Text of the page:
Pollens from the Salsola spp. are an important source of respiratory allergy in tropical countries. Our aim was to characterize the IgE binding proteins of S. incanescens pollen extract and study its cross-reactivity with S. kali pollen allergens.
Prick tests with S. kali and S. incanescens pollen extracts were performed on eight respiratory allergy patients from Mashhad, Northeast Iran. The antigenic profiles and IgE-binding patterns of S. kali and S. incanescens pollen extracts were compared by SDS-PAGE and Western blotting, using individual sera from the salsola pollen-sensitive patients. Cross-reactivity of proteins in the two weeds was assessed by IgE- immunoblotting inhibition.
S. kali and S. incanescens pollen extracts showed similar IgE-binding profiles in Western blotting. The IgE binding components of 39, 45, 66 and 85 kDa were detected in both pollen extracts. Furthermore, inhibition of the immunoblots revealed extensive inhibition of IgE binding to proteins and a close relationship between these two weeds allergens.
S. incanescens pollen is a potent allergen source with several IgE binding components that shows a close allergenic relationship with S. kali. Our results suggest that in S. incanescens-rich areas, S. kali pollen extracts could be used as a diagnostic reagent for allergic patients to S. incanescens pollen.
"In tropical areas, the importance of the Kochia and the most allergenic members of the Amaranthaceae (S. kali, A. retroflexus) and Fabaceae (P. juliflora and A. farnesiana) families pollens have been described as causes of respiratory allergy (Al-Frayh et al. 1999; Assarehzadegan et al. 2013a, b; Fereidouni et al. 2009; Shamsbiranvand et al. 2014). This study was carried out to detect the amino acid sequence homology of profilins from allergenic regional plants. "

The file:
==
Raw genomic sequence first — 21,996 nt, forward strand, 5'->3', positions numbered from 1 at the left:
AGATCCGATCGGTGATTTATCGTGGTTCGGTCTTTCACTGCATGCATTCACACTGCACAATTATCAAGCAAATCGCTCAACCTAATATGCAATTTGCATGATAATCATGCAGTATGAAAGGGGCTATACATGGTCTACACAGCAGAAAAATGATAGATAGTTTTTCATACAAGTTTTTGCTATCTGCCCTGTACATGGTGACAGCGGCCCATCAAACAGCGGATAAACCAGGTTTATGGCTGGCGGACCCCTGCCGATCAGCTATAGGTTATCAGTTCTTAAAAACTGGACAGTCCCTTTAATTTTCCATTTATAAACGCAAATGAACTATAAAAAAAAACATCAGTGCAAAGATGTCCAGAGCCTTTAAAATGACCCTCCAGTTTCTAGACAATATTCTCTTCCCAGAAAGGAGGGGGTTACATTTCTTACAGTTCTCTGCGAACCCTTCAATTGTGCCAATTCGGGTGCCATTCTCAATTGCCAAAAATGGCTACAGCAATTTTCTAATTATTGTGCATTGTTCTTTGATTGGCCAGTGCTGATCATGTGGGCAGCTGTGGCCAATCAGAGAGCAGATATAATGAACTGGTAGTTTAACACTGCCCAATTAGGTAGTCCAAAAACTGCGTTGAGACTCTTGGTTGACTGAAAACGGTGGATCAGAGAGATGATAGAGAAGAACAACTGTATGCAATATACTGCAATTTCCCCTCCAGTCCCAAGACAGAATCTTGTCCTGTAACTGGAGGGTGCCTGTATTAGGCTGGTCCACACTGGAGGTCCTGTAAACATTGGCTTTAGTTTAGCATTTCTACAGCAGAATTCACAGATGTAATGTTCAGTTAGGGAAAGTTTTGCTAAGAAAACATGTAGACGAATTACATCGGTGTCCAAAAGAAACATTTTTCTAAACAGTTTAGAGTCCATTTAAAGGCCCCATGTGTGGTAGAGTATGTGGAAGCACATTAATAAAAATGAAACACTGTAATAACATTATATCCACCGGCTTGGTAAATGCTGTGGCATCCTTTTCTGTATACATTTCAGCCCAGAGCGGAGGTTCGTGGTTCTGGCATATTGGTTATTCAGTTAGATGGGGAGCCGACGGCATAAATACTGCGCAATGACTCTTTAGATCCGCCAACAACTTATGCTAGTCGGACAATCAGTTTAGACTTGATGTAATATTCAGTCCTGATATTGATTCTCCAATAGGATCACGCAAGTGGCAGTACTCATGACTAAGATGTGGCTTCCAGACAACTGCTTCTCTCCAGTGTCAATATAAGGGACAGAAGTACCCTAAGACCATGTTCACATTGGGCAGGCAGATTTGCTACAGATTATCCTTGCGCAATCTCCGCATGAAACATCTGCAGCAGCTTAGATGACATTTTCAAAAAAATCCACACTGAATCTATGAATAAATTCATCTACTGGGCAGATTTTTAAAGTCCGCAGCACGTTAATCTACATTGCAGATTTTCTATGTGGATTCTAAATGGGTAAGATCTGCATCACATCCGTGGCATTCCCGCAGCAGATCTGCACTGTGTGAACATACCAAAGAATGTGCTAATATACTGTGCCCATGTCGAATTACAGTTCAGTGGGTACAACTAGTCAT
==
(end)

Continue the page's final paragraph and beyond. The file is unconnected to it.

[Show abstract][Hide abstract] ABSTRACT: Kochia scoparia pollen has been demonstrated as an important cause of pollinosis in tropical and sub-tropical regions of the world. The aim of this study was to characterize the IgE-binding protein of the Kochia pollen extract and production of recombinant form of allergenic profilin of this weed. To predict its allergenic cross-reactivity with profilins of common allergenic plants, nucleotide sequence homology of Kochia profilin was evaluated. Specific ELISA and immunoblotting assay were applied to determine the IgE-binding reactivity of 28 sera collected from patients who were sensitized to Kochia pollen. In cloning procedure, the Kochia profilin-coding sequence was inserted into PTZ57R/T vector and expressed using pET-21b(+) vector. IgE-binding competence of purified recombinant Kochia profilin (rKoc s 2) was analyzed by in vitro assays. There were several protein bands in Kochia pollen extract with molecular weights approximately ranging from 14.5 to 85 kDa. Nucleotide sequencing revealed an open reading frame of 399 bp encoding for 133 amino acid residues which belonged to the profilin family; 15 patients (15/28, 53.1 %) had significant specific IgE levels for the rKoc s 2. Immunodetection and inhibition assays indicated that the purified rKoc s 2 might be the same as that in the crude extract. Koc s 2, the first allergen from the Kochia pollen was identified as a member of the family of profilins. High degree of homology was found among amino acid sequences of Kochia profilin and several profilin molecules from unrelated plant families.
Journal of the Korean Society for Applied Biological Chemistry 06/2015; 58(3):443-451. DOI:10.1007/s13765-015-0063-5 · 0.69 Impact Factor
"Several studies reported that proteins with apparent MWs of 45 and 66 kDa are allergenic in the pollen extracts of mesquite  and the selected member of the Chenopodiaceae family [10, 19]. The results of immunoblotting inhibition revealed that the IgE binding reactivity of the allergenic proteins with 12, 20, 39, and 45 from the A. farnesiana pollen extract was partially inhibited by all four pollen extracts and also partially with K. scoparia pollen extract. "